Friday, February 17, 2006

Thingers rather than thinkers I

Regine recently posted on Peter Sloterdijk and Gesa Mueller von der Hagen's interesting Pneumatic Parliament. A comment on the ready-made-democracy currently being exported to the Middle East,

Pneumatic Parliament
"The mobile, transparent and self inflating plastic dome can be used all over the world to house parliamentary meetings. It can be transported in a compact container and dropped into regions where a change of political system is deemed 'desirable.' Within 90 minutes, the structure can house 160 Members of Parliament, offering the architectural conditions necessary for democratic processes, and as such forms a futurist contribution to the worldwide distribution of Western democratic principles."

If I weren't so put off by the current "democratise or die!" ethos, I'd think this is a damn fine idea, or least the kernel of one. I'm all for temporary flexible architectures for temporary flexible politics.

A parliament meets to deliberate, to negotiate, to make decisions. But we've come to distrust parliaments as government: all talk.

In 1611, W. Vaugn wrote in Spirit of Detraction VII. iii. 309

"Such persons be but parliamenting Parasites..letting their tongues runne before their wits."

Source: OED

The Anglo-Saxon precursor to parliament was a Witenagemot - an "assembly of wise men" or council.

In 1591, Lambarde wrote in Archeion 252

"The word Witena..doth include the Nobilitie and Commons, because they be Counsellors of the Realme, respect whereof the assembling of them, was of some called Wytena Gemote."

In 1874, Green wrote in Short Hist. i. §1. 4

"Their homesteads clustered round a moot-hill..Here, too, the ‘witan’, the Wise Men of the village, met to settle questions of peace and war."

Source: OED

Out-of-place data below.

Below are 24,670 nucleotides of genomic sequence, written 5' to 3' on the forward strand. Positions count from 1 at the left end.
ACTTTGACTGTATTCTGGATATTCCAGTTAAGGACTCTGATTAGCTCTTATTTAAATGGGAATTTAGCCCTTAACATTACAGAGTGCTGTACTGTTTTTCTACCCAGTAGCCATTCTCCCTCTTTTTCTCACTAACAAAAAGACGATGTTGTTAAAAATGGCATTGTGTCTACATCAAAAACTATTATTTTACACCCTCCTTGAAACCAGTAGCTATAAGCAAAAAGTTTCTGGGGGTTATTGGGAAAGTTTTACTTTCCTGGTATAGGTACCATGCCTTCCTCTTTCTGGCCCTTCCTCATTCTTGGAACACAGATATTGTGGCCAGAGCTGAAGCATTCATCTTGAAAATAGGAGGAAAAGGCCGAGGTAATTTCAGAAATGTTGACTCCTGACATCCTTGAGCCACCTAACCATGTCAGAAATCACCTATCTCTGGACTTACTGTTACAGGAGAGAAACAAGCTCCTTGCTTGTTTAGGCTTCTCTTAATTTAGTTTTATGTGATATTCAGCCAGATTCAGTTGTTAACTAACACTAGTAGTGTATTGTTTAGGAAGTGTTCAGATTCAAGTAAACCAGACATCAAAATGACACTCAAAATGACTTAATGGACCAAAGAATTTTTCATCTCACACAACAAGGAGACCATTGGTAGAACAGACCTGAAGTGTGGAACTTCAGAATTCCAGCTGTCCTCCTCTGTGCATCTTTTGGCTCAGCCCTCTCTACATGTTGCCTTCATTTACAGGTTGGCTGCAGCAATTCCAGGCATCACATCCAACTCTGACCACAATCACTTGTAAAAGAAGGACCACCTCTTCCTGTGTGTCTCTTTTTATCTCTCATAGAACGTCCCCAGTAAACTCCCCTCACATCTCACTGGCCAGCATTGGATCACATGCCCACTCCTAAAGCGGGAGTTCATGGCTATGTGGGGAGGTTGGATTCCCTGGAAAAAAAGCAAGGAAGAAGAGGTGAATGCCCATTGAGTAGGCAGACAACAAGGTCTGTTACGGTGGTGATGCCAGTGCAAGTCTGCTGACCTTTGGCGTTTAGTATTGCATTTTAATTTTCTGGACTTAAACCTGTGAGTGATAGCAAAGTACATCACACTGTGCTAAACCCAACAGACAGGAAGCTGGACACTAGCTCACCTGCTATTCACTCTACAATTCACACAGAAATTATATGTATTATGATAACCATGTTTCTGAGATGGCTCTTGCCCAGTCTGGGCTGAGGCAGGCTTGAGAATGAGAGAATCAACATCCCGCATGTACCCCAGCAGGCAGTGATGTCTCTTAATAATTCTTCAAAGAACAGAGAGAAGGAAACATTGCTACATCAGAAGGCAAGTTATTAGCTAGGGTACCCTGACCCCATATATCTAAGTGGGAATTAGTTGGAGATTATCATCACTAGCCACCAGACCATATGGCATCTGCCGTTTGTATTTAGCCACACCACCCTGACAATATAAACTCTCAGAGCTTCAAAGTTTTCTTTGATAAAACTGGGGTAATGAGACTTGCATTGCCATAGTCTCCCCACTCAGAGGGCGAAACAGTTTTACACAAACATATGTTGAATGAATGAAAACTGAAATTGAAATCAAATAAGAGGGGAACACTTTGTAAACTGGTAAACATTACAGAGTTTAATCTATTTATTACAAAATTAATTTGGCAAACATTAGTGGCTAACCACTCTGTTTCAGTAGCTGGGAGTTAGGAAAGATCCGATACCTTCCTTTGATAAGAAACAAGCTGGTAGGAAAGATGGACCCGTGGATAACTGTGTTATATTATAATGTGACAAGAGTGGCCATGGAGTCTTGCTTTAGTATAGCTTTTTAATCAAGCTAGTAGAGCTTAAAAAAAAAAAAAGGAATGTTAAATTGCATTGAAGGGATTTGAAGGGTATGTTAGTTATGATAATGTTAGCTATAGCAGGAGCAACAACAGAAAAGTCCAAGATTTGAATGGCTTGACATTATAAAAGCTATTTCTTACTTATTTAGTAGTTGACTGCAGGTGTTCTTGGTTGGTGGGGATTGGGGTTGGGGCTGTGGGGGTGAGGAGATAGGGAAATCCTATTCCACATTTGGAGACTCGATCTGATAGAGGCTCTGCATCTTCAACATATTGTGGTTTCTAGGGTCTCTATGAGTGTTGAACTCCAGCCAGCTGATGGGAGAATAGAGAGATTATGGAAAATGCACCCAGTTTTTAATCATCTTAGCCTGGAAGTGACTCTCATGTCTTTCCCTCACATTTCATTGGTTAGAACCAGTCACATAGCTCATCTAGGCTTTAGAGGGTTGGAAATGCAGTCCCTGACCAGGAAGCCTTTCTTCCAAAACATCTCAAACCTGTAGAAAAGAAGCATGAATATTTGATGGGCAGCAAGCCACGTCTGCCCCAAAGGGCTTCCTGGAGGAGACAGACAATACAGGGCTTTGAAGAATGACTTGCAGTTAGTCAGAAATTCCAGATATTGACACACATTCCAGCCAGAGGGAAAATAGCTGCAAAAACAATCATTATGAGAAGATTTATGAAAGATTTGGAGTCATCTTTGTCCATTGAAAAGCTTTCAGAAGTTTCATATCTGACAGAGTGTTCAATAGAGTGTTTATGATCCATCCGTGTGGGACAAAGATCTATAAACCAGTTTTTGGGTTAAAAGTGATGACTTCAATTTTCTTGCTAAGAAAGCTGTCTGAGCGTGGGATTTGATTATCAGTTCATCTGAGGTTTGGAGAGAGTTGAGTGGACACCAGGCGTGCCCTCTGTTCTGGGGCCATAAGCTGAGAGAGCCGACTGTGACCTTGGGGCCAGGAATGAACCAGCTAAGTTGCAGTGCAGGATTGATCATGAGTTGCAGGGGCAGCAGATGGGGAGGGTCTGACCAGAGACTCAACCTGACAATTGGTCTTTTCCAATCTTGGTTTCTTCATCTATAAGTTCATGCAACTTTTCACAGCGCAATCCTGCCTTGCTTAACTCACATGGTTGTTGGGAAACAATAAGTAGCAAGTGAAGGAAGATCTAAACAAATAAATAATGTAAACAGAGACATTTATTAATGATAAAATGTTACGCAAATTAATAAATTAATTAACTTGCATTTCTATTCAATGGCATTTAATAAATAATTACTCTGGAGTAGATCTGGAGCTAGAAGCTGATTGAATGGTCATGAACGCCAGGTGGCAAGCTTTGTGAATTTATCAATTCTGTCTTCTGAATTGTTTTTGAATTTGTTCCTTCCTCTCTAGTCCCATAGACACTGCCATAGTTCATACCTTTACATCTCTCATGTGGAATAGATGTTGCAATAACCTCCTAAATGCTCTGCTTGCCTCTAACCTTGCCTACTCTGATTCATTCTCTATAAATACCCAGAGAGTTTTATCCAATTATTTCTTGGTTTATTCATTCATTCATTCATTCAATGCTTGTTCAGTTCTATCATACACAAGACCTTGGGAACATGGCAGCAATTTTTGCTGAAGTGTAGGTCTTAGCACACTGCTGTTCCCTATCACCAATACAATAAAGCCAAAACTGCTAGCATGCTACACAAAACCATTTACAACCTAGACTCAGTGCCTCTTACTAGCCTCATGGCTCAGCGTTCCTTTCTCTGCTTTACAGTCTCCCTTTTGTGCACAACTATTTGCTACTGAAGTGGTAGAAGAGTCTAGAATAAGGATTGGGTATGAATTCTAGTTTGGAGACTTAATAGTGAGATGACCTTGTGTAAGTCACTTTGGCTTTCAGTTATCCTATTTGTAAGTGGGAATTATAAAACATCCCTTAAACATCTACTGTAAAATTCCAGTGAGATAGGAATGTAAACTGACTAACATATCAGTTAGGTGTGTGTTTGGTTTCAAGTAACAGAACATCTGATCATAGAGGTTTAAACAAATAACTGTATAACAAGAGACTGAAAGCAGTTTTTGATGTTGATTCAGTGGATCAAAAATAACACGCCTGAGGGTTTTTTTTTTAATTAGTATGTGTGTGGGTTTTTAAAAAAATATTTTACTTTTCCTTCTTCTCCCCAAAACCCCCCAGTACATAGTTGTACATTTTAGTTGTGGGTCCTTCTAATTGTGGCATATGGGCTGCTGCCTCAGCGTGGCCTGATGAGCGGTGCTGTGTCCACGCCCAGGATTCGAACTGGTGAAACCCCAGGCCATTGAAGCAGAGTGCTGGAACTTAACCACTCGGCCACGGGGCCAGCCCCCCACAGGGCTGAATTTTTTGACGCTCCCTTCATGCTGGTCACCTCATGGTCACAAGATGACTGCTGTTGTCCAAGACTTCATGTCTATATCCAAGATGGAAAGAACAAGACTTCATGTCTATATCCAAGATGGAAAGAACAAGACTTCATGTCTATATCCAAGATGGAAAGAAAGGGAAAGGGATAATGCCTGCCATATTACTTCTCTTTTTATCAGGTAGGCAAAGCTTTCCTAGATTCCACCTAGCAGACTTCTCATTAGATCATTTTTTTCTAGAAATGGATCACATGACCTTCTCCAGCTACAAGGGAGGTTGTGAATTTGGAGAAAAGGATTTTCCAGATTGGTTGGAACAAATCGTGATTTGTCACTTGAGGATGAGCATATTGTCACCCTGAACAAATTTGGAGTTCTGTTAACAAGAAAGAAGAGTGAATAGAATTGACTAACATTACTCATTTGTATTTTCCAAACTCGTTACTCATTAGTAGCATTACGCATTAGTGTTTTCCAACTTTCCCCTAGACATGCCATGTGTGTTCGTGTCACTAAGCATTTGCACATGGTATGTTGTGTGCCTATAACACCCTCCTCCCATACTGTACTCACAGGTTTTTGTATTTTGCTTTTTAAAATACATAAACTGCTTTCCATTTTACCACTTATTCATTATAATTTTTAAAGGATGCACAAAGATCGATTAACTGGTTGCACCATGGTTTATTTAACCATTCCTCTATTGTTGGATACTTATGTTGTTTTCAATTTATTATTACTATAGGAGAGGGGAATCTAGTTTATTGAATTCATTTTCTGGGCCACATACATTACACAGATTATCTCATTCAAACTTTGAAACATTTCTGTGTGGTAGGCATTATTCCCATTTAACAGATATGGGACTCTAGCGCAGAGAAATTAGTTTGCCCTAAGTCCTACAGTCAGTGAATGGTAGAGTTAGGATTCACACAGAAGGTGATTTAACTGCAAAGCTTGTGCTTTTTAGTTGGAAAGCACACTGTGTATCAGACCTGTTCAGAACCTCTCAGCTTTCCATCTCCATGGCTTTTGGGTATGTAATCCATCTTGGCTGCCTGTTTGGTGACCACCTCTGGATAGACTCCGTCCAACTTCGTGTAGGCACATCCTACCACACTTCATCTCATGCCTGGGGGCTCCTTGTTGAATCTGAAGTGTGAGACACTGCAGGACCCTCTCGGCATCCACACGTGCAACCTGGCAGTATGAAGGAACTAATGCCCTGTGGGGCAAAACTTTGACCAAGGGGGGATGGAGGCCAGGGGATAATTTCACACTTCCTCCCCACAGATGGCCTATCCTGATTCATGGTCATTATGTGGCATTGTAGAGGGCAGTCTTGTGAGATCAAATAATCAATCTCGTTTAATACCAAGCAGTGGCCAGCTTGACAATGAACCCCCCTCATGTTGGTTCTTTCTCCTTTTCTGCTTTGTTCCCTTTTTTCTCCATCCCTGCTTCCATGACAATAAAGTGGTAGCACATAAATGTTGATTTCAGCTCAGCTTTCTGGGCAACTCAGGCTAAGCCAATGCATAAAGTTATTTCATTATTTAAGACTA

Wikipedia: Witenagemot
W.G. Collingwood, Law Speaker, 1870s"The witan was in some respects a predecessor to Parliament, but had substantially different powers and some major limitations, such as a lack of a fixed procedure, schedule or meeting place...Witans met at least once a year and commonly more often. There was no single seat of the national witan; it is known to have met in at least 116 locations...The meeting places were often on royal estates, but some witans were convened in the open at prominent rocks, hills, meadows and famous trees."

British artist W. G. Collingwood's 1870s depiction of the Icelandic Althingi (the world's oldest formal parliament) in session.

I see this "lack of fixed procedure, schedule or meeting place" as much more of an advantage than a limitation. That sort of flexibility is particularly well-suited to coming together around matters-of-concern when and where they arise. I also really like this sort of meeting-in-the-open, both metaphorically and literally.

An assembly is different than a parliament. An assembly brings things together - but not necessarily for decision-making. To semble is to "make like," and the prefix -a means to "motion onwards or away." Assemblies, then, also suggest convergence without consensus. The value is in the (be)coming-together, and without necessarily becoming-same.


Anonymous rowan said...

Speaking of ‘temporary flexible architectures for temporary flexible politics’, I’ve been thinking lately about Cedric Price’s Fun Palace project and how this project might be read in conjunction with Nancy’s thinking on community. Much has been written about Price’s project and his use of computing and communications technologies, his design philosophy and other influences (such as cybernetics and systems theory) – there is, for example, a fine essay, ‘Cybernetic Theory and the Architecture of Performance: Cedric Price’s Fun Palace’, by Mary Lou Lobsinger in the book Anxious Modernisms. But very little (to my knowledge at least) has been written about the social ambitions of his project, other than its promotion of ‘chance encounters’. What I have been wondering is whether it is at all possible to see in the technologised ludic space of the Fun Palace the conditions or potential for a Nancian conception of community as emergent and not formed through work or production? Or is this stretching things too far, and potentially doing a violence to both Price’s work and Nancy’s thought. Given your previously stated admiration for Price’s work, your present teaching interest in Nancy, and your remarks on 'assembly' and '(be)coming-together', I was wondering if you had any thoughts on this?


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